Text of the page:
Mutual Aid: Beyond Traditional Philanthropy

breiby@growyourgiving.orgIndividual & Family Giving

Philanthropy can encompass many activities—financial donations through a donor-advised fund, volunteering, using a company’s matching gift program, or even dropping off a hot meal to a sick neighbor. Most of the time, our role at the Community Foundation is to ensure our donors’ charitable activities follow IRS guidelines. But we know that granting to 501(c)(3) public charities is often just one part of an individual or family’s philanthropic picture.

In recent years, mutual aid networks have become increasingly popular. While most mutual aid groups are not tax exempt under Internal Revenue Code Section 501(c)(3)—meaning they aren’t eligible for grants from donor-advised funds—they’re an important piece of the philanthropic ecosystem.

A 2020 article by Nonprofit Quarterly describes mutual aid’s history and potential:

Mutual Aid is based on the idea that everyone has needs that should be met, and that everyone has something to offer to help meet others’ needs. Mutual aid activates everyone as part of the solution.

For some of us, mutual aid is something new that has become relevant only as a result of the novel coronavirus. For others, particularly those who live in marginalized communities, mutual aid has been a means of survival for decades. People experiencing material poverty, and other members of the working class, both employed and unemployed, have had to rely on family, neighbors, and friends to provide services such as childcare, eldercare, and transportation at little to no cost. Often, these services would be exchanged or bartered for similar services. A mother who works the third shift may rely on a friend to watch her children overnight and she may, in turn, watch that friend’s children after school.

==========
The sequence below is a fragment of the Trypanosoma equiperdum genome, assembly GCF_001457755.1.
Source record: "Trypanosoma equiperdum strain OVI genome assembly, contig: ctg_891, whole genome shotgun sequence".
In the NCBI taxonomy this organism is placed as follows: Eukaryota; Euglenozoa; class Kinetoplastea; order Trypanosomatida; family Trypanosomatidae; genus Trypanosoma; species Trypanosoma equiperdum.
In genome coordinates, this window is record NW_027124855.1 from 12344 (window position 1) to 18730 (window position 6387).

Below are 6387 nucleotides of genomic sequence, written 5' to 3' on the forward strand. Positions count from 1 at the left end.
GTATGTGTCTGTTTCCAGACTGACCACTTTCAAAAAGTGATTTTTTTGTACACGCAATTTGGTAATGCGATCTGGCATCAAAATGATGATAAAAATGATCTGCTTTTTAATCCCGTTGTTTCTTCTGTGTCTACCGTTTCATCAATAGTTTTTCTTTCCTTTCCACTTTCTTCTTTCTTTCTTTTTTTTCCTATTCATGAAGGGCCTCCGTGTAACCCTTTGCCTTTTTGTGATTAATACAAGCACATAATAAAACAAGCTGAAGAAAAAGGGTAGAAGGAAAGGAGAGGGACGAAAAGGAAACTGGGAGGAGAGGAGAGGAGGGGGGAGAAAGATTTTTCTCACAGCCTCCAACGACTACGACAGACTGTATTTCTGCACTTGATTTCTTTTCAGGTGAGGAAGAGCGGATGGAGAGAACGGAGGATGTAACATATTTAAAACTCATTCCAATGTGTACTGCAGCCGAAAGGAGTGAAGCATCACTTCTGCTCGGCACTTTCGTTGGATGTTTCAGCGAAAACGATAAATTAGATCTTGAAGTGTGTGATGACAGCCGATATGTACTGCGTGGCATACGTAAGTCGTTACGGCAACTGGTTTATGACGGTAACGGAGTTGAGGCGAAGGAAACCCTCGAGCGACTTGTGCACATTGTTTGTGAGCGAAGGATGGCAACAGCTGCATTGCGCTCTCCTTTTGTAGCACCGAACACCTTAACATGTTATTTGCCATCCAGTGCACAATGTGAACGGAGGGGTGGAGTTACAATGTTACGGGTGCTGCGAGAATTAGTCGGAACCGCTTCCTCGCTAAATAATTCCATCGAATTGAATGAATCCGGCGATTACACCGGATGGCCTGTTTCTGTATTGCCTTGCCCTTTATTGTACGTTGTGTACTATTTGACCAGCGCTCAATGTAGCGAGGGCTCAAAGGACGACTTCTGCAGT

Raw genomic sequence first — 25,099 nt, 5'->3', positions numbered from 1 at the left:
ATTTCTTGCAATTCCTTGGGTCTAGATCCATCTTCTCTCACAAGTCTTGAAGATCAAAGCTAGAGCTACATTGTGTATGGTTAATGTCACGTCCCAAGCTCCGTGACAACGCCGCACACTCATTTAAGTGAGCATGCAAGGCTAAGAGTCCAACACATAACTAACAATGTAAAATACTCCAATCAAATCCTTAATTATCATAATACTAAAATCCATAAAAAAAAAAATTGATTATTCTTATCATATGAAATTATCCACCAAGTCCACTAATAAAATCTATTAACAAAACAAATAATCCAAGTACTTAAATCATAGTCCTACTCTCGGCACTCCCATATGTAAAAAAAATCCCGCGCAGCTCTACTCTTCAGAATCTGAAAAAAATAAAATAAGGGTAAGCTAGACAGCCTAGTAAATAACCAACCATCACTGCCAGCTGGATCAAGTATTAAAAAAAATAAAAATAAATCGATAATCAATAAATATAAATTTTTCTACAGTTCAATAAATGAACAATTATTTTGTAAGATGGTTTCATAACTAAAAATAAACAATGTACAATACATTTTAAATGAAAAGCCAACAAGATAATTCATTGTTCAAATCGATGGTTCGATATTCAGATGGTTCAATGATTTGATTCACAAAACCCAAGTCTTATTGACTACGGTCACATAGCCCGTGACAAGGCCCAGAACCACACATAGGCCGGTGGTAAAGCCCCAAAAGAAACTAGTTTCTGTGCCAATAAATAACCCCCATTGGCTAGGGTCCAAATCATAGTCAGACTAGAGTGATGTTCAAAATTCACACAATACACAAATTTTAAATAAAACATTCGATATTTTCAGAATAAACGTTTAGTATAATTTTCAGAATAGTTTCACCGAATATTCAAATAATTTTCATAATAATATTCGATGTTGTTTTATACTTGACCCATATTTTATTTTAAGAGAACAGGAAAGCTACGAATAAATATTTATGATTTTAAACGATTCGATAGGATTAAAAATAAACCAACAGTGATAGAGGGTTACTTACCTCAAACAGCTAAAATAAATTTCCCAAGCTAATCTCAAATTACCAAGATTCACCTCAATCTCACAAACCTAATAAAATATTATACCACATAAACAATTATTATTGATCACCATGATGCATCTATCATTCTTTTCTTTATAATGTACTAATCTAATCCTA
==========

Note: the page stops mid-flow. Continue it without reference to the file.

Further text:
There is a long history of mutual aid in the African American community. Due to racism and segregation, many Black people pooled their money to form mutual aid clubs to help bury the dead and provide support for widows and orphans. In some cases, mutual aid groups even provided financial services that were not otherwise accessible, providing personal and business loans and even creating savings clubs to build community institutions such as churches and schools.

Philanthropy typically focuses on charitable giving, seldom asking recipients to also contribute to the pool of available resources. Mutual aid roots itself in the notion that if we all contribute, we come closer to making sure that everyone’s needs are met. Mutual aid, in comparison to charity, is not just a transactional exchange, but also a much-needed exercise in being in community with one another.

We’ve seen incredible generosity over the last year. From mutual aid giving, COVID-19 emergency response funds, disaster relief response and recovery efforts, to nonprofit organizations supporting their communities – philanthropists have stepped up to meet the need. Our team is here to support you, however you choose to give back.

Kansas City Mutual Aid Resources:

Special thanks to Ed Whitfield, Sohnie Black, Alexandria Jonas and Marnie Thompson for their article, Beyond More: The Transformative Potential of Mutual Aid, published by Nonprofit Quarterly.